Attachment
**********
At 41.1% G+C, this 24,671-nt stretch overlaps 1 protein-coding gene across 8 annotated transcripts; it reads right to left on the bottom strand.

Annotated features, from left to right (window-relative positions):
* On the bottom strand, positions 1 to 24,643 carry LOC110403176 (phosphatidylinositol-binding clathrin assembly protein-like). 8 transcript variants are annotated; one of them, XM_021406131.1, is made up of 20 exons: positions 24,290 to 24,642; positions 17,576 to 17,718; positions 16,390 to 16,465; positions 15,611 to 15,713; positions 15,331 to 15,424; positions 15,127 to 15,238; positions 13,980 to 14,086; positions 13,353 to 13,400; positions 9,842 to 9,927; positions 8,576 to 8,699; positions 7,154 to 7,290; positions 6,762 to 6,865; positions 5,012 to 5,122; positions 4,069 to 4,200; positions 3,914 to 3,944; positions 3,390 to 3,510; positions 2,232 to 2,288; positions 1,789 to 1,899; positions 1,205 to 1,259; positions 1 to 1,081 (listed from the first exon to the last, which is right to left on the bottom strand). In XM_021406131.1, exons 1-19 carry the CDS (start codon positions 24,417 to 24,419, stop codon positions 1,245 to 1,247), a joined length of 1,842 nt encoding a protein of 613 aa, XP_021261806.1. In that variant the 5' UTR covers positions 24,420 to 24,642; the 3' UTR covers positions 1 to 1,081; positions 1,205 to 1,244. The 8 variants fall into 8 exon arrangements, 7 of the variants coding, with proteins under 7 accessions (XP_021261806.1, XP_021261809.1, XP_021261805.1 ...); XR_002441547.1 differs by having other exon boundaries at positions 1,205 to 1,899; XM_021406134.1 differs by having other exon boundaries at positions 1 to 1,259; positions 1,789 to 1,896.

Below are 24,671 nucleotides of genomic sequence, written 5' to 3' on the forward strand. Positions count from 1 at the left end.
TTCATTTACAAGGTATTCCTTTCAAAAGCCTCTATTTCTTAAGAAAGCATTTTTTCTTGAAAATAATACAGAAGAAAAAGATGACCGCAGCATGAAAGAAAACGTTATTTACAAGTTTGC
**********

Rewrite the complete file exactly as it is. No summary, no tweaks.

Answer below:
At 41.1% G+C, this 24,671-nt stretch overlaps 1 protein-coding gene across 8 annotated transcripts; it reads right to left on the bottom strand.

Annotated features, from left to right (window-relative positions):
* On the bottom strand, positions 1 to 24,643 carry LOC110403176 (phosphatidylinositol-binding clathrin assembly protein-like). 8 transcript variants are annotated; one of them, XM_021406131.1, is made up of 20 exons: positions 24,290 to 24,642; positions 17,576 to 17,718; positions 16,390 to 16,465; positions 15,611 to 15,713; positions 15,331 to 15,424; positions 15,127 to 15,238; positions 13,980 to 14,086; positions 13,353 to 13,400; positions 9,842 to 9,927; positions 8,576 to 8,699; positions 7,154 to 7,290; positions 6,762 to 6,865; positions 5,012 to 5,122; positions 4,069 to 4,200; positions 3,914 to 3,944; positions 3,390 to 3,510; positions 2,232 to 2,288; positions 1,789 to 1,899; positions 1,205 to 1,259; positions 1 to 1,081 (listed from the first exon to the last, which is right to left on the bottom strand). In XM_021406131.1, exons 1-19 carry the CDS (start codon positions 24,417 to 24,419, stop codon positions 1,245 to 1,247), a joined length of 1,842 nt encoding a protein of 613 aa, XP_021261806.1. In that variant the 5' UTR covers positions 24,420 to 24,642; the 3' UTR covers positions 1 to 1,081; positions 1,205 to 1,244. The 8 variants fall into 8 exon arrangements, 7 of the variants coding, with proteins under 7 accessions (XP_021261806.1, XP_021261809.1, XP_021261805.1 ...); XR_002441547.1 differs by having other exon boundaries at positions 1,205 to 1,899; XM_021406134.1 differs by having other exon boundaries at positions 1 to 1,259; positions 1,789 to 1,896.

Below are 24,671 nucleotides of genomic sequence, written 5' to 3' on the forward strand. Positions count from 1 at the left end.
TTCATTTACAAGGTATTCCTTTCAAAAGCCTCTATTTCTTAAGAAAGCATTTTTTCTTGAAAATAATACAGAAGAAAAAGATGACCGCAGCATGAAAGAAAACGTTATTTACAAGTTTGC